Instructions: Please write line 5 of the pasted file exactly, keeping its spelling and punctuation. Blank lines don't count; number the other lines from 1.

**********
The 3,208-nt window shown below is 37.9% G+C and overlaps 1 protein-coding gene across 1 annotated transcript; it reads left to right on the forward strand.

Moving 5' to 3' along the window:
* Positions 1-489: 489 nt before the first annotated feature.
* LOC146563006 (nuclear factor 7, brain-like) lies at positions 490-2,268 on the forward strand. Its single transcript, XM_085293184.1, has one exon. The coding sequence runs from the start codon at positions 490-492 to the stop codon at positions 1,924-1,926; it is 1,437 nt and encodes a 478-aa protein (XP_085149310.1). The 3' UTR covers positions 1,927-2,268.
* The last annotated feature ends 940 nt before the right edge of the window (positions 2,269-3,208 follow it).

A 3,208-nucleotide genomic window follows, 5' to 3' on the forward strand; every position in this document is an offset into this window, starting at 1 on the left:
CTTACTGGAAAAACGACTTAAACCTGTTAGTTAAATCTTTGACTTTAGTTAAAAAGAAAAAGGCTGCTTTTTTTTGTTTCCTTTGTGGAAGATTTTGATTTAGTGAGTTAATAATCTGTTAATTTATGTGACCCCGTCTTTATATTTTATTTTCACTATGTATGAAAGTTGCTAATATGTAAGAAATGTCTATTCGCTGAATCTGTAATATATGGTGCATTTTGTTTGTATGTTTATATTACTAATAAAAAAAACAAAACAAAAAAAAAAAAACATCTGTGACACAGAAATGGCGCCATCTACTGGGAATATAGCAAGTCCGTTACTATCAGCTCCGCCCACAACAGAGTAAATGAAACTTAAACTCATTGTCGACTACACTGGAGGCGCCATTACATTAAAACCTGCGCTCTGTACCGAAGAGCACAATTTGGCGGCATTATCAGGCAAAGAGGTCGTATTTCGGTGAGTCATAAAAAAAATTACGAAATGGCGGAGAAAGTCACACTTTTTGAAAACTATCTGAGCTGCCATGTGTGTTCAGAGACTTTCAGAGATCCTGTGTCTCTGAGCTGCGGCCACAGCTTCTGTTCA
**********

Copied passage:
* The last annotated feature ends 940 nt before the right edge of the window (positions 2,269-3,208 follow it).